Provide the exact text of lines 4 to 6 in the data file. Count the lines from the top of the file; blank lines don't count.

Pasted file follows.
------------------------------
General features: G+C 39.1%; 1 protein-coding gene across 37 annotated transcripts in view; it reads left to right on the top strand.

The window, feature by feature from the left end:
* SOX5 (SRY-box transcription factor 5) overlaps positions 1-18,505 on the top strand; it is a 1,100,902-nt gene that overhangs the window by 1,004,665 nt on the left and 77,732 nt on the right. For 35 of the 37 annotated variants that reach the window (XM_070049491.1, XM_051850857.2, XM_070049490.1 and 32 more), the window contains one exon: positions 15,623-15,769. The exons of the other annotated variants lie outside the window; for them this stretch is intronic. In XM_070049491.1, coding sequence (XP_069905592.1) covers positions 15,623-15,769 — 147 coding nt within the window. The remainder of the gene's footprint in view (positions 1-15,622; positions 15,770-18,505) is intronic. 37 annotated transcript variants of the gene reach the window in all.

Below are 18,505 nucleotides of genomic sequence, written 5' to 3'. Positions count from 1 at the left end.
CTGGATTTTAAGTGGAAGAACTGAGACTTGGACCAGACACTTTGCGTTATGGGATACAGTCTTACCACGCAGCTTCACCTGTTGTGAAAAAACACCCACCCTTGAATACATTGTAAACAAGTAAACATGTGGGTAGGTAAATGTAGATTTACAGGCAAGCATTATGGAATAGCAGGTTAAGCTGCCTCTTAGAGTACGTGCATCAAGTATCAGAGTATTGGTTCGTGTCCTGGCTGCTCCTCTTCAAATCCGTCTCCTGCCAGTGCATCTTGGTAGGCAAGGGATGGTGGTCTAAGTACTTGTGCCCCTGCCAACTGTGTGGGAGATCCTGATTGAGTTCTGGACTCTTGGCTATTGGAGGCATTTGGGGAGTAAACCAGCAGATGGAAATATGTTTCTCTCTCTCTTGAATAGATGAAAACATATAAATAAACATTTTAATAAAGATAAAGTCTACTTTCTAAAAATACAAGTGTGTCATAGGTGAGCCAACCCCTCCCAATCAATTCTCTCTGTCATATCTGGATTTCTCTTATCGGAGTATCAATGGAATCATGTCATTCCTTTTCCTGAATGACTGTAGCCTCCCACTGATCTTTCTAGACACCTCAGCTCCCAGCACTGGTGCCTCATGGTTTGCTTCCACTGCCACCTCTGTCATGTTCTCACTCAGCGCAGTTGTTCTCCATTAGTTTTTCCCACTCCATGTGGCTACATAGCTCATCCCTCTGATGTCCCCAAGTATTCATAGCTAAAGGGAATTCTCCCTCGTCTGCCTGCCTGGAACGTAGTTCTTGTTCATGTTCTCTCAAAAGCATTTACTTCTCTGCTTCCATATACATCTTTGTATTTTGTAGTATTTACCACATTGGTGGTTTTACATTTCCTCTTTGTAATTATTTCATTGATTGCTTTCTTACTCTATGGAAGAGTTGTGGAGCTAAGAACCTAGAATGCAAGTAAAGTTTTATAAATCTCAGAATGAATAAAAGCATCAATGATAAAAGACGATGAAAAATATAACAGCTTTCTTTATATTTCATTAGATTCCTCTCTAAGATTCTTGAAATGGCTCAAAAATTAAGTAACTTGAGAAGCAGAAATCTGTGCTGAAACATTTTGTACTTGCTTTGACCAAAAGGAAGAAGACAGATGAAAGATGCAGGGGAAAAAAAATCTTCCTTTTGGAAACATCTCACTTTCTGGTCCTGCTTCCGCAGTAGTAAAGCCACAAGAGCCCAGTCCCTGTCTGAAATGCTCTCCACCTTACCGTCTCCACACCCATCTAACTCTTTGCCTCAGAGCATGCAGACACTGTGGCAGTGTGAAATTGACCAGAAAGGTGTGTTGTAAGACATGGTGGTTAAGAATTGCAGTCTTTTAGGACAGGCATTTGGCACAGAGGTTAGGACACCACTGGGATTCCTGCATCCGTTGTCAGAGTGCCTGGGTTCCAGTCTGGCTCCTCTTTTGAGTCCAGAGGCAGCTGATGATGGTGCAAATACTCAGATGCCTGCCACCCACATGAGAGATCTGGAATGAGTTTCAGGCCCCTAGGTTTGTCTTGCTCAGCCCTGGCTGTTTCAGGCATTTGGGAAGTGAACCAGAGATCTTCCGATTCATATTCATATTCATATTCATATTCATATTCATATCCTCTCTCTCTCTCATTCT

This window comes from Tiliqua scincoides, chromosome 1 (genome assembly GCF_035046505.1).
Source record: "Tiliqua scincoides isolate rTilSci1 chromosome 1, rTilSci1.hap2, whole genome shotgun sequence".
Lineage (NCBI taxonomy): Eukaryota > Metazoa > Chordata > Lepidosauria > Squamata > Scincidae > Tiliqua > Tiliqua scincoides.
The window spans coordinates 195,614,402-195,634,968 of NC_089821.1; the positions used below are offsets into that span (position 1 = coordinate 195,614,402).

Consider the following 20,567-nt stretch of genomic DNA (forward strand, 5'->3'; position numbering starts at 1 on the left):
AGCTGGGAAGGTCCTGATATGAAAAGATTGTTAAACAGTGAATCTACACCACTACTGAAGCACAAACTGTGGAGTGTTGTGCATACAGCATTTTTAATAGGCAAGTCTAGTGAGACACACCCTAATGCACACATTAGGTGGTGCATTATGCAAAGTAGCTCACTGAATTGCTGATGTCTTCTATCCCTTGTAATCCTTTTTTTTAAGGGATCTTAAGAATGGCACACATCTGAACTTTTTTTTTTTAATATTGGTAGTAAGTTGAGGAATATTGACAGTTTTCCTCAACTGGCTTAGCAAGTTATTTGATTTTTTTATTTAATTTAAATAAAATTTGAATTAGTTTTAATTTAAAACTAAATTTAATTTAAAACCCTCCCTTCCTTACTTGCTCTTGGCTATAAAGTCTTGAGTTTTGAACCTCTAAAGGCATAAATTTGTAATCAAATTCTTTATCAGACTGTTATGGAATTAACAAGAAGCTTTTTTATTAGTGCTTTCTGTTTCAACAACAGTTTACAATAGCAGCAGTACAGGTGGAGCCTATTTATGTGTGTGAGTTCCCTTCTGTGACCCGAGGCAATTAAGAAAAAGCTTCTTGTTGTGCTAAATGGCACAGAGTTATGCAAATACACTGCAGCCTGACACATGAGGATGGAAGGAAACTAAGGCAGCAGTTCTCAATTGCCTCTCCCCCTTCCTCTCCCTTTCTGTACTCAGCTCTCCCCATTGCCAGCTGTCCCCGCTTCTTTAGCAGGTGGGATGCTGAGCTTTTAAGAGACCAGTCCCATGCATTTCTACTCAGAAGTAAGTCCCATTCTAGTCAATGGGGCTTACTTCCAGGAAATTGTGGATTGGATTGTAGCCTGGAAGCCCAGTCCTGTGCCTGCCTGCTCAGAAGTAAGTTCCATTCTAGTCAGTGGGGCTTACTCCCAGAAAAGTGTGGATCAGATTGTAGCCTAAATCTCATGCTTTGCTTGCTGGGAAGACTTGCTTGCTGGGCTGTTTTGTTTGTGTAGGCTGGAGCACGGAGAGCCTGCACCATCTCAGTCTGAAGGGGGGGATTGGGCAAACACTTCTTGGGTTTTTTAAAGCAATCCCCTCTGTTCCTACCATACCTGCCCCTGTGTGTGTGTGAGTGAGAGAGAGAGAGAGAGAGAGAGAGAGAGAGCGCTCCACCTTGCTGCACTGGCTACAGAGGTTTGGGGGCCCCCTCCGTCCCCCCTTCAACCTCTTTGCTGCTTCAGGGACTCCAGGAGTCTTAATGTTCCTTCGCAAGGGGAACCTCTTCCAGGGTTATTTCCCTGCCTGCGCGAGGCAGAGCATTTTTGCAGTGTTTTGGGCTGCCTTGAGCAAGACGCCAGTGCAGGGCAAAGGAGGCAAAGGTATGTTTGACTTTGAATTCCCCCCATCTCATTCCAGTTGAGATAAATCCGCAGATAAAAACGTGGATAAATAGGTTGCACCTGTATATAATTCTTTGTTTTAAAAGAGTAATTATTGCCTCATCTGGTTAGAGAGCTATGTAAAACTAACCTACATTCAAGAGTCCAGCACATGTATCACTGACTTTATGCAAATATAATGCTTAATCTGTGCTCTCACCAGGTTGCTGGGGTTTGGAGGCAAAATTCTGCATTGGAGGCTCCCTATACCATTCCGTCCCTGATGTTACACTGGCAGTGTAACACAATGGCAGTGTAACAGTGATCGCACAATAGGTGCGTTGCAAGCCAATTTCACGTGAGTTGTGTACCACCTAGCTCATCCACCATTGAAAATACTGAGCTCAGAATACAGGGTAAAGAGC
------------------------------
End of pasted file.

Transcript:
Below are 18,505 nucleotides of genomic sequence, written 5' to 3'. Positions count from 1 at the left end.
CTGGATTTTAAGTGGAAGAACTGAGACTTGGACCAGACACTTTGCGTTATGGGATACAGTCTTACCACGCAGCTTCACCTGTTGTGAAAAAACACCCACCCTTGAATACATTGTAAACAAGTAAACATGTGGGTAGGTAAATGTAGATTTACAGGCAAGCATTATGGAATAGCAGGTTAAGCTGCCTCTTAGAGTACGTGCATCAAGTATCAGAGTATTGGTTCGTGTCCTGGCTGCTCCTCTTCAAATCCGTCTCCTGCCAGTGCATCTTGGTAGGCAAGGGATGGTGGTCTAAGTACTTGTGCCCCTGCCAACTGTGTGGGAGATCCTGATTGAGTTCTGGACTCTTGGCTATTGGAGGCATTTGGGGAGTAAACCAGCAGATGGAAATATGTTTCTCTCTCTCTTGAATAGATGAAAACATATAAATAAACATTTTAATAAAGATAAAGTCTACTTTCTAAAAATACAAGTGTGTCATAGGTGAGCCAACCCCTCCCAATCAATTCTCTCTGTCATATCTGGATTTCTCTTATCGGAGTATCAATGGAATCATGTCATTCCTTTTCCTGAATGACTGTAGCCTCCCACTGATCTTTCTAGACACCTCAGCTCCCAGCACTGGTGCCTCATGGTTTGCTTCCACTGCCACCTCTGTCATGTTCTCACTCAGCGCAGTTGTTCTCCATTAGTTTTTCCCACTCCATGTGGCTACATAGCTCATCCCTCTGATGTCCCCAAGTATTCATAGCTAAAGGGAATTCTCCCTCGTCTGCCTGCCTGGAACGTAGTTCTTGTTCATGTTCTCTCAAAAGCATTTACTTCTCTGCTTCCATATACATCTTTGTATTTTGTAGTATTTACCACATTGGTGGTTTTACATTTCCTCTTTGTAATTATTTCATTGATTGCTTTCTTACTCTATGGAAGAGTTGTGGAGCTAAGAACCTAGAATGCAAGTAAAGTTTTATAAATCTCAGAATGAATAAAAGCATCAATGATAAAAGACGATGAAAAATATAACAGCTTTCTTTATATTTCATTAGATTCCTCTCTAAGATTCTTGAAATGGCTCAAAAATTAAGTAACTTGAGAAGCAGAAATCTGTGCTGAAACATTTTGTACTTGCTTTGACCAAAAGGAAGAAGACAGATGAAAGATGCAGGGGAAAAAAAATCTTCCTTTTGGAAACATCTCACTTTCTGGTCCTGCTTCCGCAGTAGTAAAGCCACAAGAGCCCAGTCCCTGTCTGAAATGCTCTCCACCTTACCGTCTCCACACCCATCTAACTCTTTGCCTCAGAGCATGCAGACACTGTGGCAGTGTGAAATTGACCAGAAAGGTGTGTTGTAAGACATGGTGGTTAAGAATTGCAGTCTTTTAGGACAGGCATTTGGCACAGAGGTTAGGACACCACTGGGATTCCTGCATCCGTTGTCAGAGTGCCTGGGTTCCAGTCTGGCTCCTCTTTTGAGTCCAGAGGCAGCTGATGATGGTGCAAATACTCAGATGCCTGCCACCCACATGAGAGATCTGGAATGAGTTTCAGGCCCCTAGGTTTGTCTTGCTCAGCCCTGGCTGTTTCAGGCATTTGGGAAGTGAACCAGAGATCTTCCGATTCATATTCATATTCATATTCATATTCATATTCATATCCTCTCTCTCTCTCATTCT

This window comes from Tiliqua scincoides, chromosome 1 (genome assembly GCF_035046505.1).